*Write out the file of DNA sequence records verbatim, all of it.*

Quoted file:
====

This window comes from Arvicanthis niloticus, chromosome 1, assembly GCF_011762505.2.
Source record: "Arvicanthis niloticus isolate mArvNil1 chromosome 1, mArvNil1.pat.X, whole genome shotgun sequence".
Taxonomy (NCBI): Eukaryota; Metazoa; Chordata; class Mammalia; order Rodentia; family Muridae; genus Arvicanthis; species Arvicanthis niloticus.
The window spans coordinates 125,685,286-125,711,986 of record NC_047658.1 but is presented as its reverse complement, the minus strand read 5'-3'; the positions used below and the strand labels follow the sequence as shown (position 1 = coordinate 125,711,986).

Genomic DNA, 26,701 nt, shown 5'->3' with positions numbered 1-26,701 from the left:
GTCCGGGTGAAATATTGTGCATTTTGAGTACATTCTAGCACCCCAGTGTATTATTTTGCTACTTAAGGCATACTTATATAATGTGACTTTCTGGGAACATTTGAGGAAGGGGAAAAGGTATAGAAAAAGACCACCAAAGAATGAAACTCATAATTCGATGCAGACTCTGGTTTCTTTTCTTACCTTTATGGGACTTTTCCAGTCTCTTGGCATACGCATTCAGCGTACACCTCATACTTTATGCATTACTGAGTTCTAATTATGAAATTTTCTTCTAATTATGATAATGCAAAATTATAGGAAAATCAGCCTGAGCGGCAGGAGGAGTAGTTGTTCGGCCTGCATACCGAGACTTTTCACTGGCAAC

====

This window comes from Arvicanthis niloticus, chromosome 1, assembly GCF_011762505.2.
Source record: "Arvicanthis niloticus isolate mArvNil1 chromosome 1, mArvNil1.pat.X, whole genome shotgun sequence".
Taxonomy (NCBI): Eukaryota; Metazoa; Chordata; class Mammalia; order Rodentia; family Muridae; genus Arvicanthis; species Arvicanthis niloticus.
The window spans coordinates 125,685,286-125,711,986 of record NC_047658.1 but is presented as its reverse complement, the minus strand read 5'-3'; the positions used below and the strand labels follow the sequence as shown (position 1 = coordinate 125,711,986).

Genomic DNA, 26,701 nt, shown 5'->3' with positions numbered 1-26,701 from the left:
GTCCGGGTGAAATATTGTGCATTTTGAGTACATTCTAGCACCCCAGTGTATTATTTTGCTACTTAAGGCATACTTATATAATGTGACTTTCTGGGAACATTTGAGGAAGGGGAAAAGGTATAGAAAAAGACCACCAAAGAATGAAACTCATAATTCGATGCAGACTCTGGTTTCTTTTCTTACCTTTATGGGACTTTTCCAGTCTCTTGGCATACGCATTCAGCGTACACCTCATACTTTATGCATTACTGAGTTCTAATTATGAAATTTTCTTCTAATTATGATAATGCAAAATTATAGGAAAATCAGCCTGAGCGGCAGGAGGAGTAGTTGTTCGGCCTGCATACCGAGACTTTTCACTGGCAAC